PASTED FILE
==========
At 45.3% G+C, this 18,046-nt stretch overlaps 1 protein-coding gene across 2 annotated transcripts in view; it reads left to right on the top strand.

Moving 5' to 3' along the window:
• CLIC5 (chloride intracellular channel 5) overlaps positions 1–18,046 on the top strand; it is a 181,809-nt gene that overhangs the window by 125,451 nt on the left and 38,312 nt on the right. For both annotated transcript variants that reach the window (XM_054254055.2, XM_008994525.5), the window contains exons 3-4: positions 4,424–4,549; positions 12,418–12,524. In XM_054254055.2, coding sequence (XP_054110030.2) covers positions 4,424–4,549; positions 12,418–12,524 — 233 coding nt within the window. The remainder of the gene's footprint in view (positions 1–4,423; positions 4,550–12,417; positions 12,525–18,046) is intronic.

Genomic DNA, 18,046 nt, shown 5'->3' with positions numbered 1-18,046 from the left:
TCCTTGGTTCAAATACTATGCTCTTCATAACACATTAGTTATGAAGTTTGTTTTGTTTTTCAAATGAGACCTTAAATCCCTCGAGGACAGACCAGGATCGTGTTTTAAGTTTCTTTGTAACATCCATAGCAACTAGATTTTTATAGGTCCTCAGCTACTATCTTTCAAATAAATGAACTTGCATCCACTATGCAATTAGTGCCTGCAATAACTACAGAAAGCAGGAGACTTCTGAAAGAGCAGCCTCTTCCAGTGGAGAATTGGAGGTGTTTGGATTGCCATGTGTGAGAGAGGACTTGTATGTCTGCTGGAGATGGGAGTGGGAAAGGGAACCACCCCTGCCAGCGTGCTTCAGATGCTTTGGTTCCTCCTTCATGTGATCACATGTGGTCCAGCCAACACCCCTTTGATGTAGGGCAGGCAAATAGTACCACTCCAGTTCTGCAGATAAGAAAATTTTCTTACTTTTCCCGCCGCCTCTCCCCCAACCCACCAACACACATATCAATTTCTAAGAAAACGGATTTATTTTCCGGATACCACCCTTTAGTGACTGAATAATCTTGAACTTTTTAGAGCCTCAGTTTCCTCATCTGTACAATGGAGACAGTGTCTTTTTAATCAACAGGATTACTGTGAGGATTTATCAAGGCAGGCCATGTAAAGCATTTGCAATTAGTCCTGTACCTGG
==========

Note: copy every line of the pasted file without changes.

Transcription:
At 45.3% G+C, this 18,046-nt stretch overlaps 1 protein-coding gene across 2 annotated transcripts in view; it reads left to right on the top strand.

Moving 5' to 3' along the window:
• CLIC5 (chloride intracellular channel 5) overlaps positions 1–18,046 on the top strand; it is a 181,809-nt gene that overhangs the window by 125,451 nt on the left and 38,312 nt on the right. For both annotated transcript variants that reach the window (XM_054254055.2, XM_008994525.5), the window contains exons 3-4: positions 4,424–4,549; positions 12,418–12,524. In XM_054254055.2, coding sequence (XP_054110030.2) covers positions 4,424–4,549; positions 12,418–12,524 — 233 coding nt within the window. The remainder of the gene's footprint in view (positions 1–4,423; positions 4,550–12,417; positions 12,525–18,046) is intronic.

Genomic DNA, 18,046 nt, shown 5'->3' with positions numbered 1-18,046 from the left:
TCCTTGGTTCAAATACTATGCTCTTCATAACACATTAGTTATGAAGTTTGTTTTGTTTTTCAAATGAGACCTTAAATCCCTCGAGGACAGACCAGGATCGTGTTTTAAGTTTCTTTGTAACATCCATAGCAACTAGATTTTTATAGGTCCTCAGCTACTATCTTTCAAATAAATGAACTTGCATCCACTATGCAATTAGTGCCTGCAATAACTACAGAAAGCAGGAGACTTCTGAAAGAGCAGCCTCTTCCAGTGGAGAATTGGAGGTGTTTGGATTGCCATGTGTGAGAGAGGACTTGTATGTCTGCTGGAGATGGGAGTGGGAAAGGGAACCACCCCTGCCAGCGTGCTTCAGATGCTTTGGTTCCTCCTTCATGTGATCACATGTGGTCCAGCCAACACCCCTTTGATGTAGGGCAGGCAAATAGTACCACTCCAGTTCTGCAGATAAGAAAATTTTCTTACTTTTCCCGCCGCCTCTCCCCCAACCCACCAACACACATATCAATTTCTAAGAAAACGGATTTATTTTCCGGATACCACCCTTTAGTGACTGAATAATCTTGAACTTTTTAGAGCCTCAGTTTCCTCATCTGTACAATGGAGACAGTGTCTTTTTAATCAACAGGATTACTGTGAGGATTTATCAAGGCAGGCCATGTAAAGCATTTGCAATTAGTCCTGTACCTGG